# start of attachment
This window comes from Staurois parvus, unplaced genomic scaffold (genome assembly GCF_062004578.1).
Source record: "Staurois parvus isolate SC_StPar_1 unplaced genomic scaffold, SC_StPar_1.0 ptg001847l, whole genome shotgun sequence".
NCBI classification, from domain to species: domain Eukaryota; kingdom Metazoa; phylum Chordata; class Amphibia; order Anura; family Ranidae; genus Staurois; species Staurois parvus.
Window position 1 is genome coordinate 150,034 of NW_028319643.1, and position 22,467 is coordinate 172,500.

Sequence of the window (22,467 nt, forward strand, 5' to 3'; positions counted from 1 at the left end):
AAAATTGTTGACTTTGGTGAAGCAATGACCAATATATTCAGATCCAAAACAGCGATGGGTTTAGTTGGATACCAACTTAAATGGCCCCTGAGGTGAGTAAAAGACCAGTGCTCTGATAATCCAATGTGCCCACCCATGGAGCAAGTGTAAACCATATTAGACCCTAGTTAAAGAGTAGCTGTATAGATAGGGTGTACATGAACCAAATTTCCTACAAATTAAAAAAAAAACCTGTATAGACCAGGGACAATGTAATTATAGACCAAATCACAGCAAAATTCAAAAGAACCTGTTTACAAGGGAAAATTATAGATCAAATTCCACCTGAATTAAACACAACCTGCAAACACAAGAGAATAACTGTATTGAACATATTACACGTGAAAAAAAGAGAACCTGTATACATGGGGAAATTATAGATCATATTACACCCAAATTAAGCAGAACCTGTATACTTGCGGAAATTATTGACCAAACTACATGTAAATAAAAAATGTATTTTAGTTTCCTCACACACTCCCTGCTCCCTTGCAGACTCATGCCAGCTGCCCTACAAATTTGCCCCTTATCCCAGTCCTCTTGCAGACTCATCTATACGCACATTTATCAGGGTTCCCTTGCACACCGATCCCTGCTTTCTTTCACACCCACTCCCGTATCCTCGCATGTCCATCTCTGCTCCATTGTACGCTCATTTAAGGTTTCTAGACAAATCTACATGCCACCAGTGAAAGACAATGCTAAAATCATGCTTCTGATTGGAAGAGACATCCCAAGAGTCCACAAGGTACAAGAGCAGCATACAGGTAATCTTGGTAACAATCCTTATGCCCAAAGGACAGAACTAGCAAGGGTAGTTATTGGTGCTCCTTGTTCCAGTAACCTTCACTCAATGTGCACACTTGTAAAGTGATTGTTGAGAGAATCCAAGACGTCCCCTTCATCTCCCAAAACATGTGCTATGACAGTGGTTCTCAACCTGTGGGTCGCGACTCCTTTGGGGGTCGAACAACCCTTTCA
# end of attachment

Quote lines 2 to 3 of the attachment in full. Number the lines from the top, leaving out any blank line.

Source record: "Staurois parvus isolate SC_StPar_1 unplaced genomic scaffold, SC_StPar_1.0 ptg001847l, whole genome shotgun sequence".
NCBI classification, from domain to species: domain Eukaryota; kingdom Metazoa; phylum Chordata; class Amphibia; order Anura; family Ranidae; genus Staurois; species Staurois parvus.